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Comment Re:Nobody is asking the right questions... (Score 1) 290

But this isn't communication with your lawyer or your doctor. This is what one government tells another government about its own people as a form of exchange of intelligence (backchanneling). You can bet your buttocks that each and everyone of these "individuals' records" are there either in order to discredit a leak like this or those people have some role to play in the bigger scheme of things. These are not going to be ordinary rape victims but Prince Abdullah's rape victims, these are the medical records of an intelligence agency's agent or some local warlord.

Comment Re:Who cares? (Score 2) 50

Real servers in real datacenters have no data counters. You pay for your peering and perhaps a minimum bandwidth and a burstable bandwidth. The "cloud" and consumer data services use the metric of data transfer limits and they are purely artificial intended to milk the consumer. You can't buy a 50GB/mo line because that's just not how the hardware works, you buy a line with a bandwidth measured in Mbps and most providers will then oversell that to their customers and if they run out, they buy more lines (or upgrade the hardware). You can't just upgrade a line from 500TB/mo to 1000TB/mo simply by giving money.

Comment Re:Management is the biggest vulnerability (Score 3, Informative) 56

All of those are perfectly good questions to ask your IT department.
- Requiring more complicated passwords does not improve security significantly as people start using simpler (to crack) passwords and writing them down (or worse putting them on a cloud-based notepad app)
- Requiring 3 month changes is likewise going to result in simpler passwords
- Allowing user domain accounts to have any credentials on any servers unnecessarily results in issues like having a single credential login to SSH on any server. You should only need your accounts authenticate against specific applications and do proper filtering (eg. only authenticate against cn=managers,ou=sales, not your entire LDAP tree).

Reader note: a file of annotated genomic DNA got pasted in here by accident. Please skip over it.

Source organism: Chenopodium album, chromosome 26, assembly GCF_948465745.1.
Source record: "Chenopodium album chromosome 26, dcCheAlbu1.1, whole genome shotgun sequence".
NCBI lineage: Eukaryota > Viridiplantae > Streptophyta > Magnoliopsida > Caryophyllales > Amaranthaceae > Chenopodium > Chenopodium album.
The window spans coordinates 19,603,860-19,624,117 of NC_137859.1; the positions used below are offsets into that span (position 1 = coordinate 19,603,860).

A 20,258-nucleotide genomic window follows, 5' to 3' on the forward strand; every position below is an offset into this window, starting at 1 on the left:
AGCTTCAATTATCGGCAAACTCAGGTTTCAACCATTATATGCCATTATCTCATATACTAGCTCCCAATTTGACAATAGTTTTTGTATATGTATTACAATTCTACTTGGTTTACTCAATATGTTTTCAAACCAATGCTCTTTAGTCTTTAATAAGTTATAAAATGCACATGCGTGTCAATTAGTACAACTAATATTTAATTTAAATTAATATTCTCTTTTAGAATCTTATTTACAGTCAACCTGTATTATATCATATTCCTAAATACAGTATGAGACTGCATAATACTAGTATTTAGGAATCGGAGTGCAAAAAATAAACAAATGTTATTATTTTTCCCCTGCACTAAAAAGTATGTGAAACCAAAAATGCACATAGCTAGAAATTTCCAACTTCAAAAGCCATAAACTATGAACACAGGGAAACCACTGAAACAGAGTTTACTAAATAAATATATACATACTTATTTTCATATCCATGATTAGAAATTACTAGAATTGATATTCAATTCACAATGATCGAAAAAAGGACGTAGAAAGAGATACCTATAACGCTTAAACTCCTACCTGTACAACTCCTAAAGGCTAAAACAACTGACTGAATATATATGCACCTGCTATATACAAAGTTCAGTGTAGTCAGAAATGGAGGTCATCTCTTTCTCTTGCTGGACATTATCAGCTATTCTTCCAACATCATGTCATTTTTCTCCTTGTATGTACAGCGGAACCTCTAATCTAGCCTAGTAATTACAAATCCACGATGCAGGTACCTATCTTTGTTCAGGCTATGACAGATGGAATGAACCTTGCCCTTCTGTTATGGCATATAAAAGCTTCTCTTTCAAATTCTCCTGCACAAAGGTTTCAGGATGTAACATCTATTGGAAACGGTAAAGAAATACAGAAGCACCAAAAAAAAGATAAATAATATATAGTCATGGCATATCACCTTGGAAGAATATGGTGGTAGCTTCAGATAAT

- A 2007 IBM server should be able to handle plenty of directory services. LDAP is almost as old as the Internet, it's "light weight" and a single set of servers should be able to handle thousands if not millions of queries per minute. Off course, if you're tied into a single vendor *cough*Microsoft*cough*, you should've calculated the true cost in 2007.

Comment Re:Seems stupid... (Score 2, Insightful) 191

How is that possible - if 50% of all crimes are committed by black people, less than 50% remains for each of the dozen or so other ethnic minority groups or whites in the US. Additionally 100%? Look at a map of convicted sex offenders and they're pretty evenly spread between black, white, Hispanic and other neighborhoods. Sex offenses are pretty evenly spread across populations because pretty much all men are attracted to pubescent females, it's a rather primitive reflex.

Comment Re:Intentional MITM / Reverse Proxy (Score 1) 87

Obviously it would.

On the other hand, blindly trusting a single SSL chain for an entire corporate network is just as bad, you only have to compromise a single system within IT to be able to infiltrate the entire network. If you're a "customer" on the network, do you trust your central IT department to not be complete idiots?

In smaller corporations that might not be a problem but in larger networks such as Universities and metropolitan-sized networks this quickly becomes a major problem especially when you know the network core is already co-opted by the NSA.

So you're (slightly?) better protected against common threats at the cost of being easily compromised by a targeted attack. I personally think your network is only as protected as the weakest machine. Network security is a bit of an oxymoron, treat all devices on your network as hostile and protect them from each other, the network is just an extension of the Internet.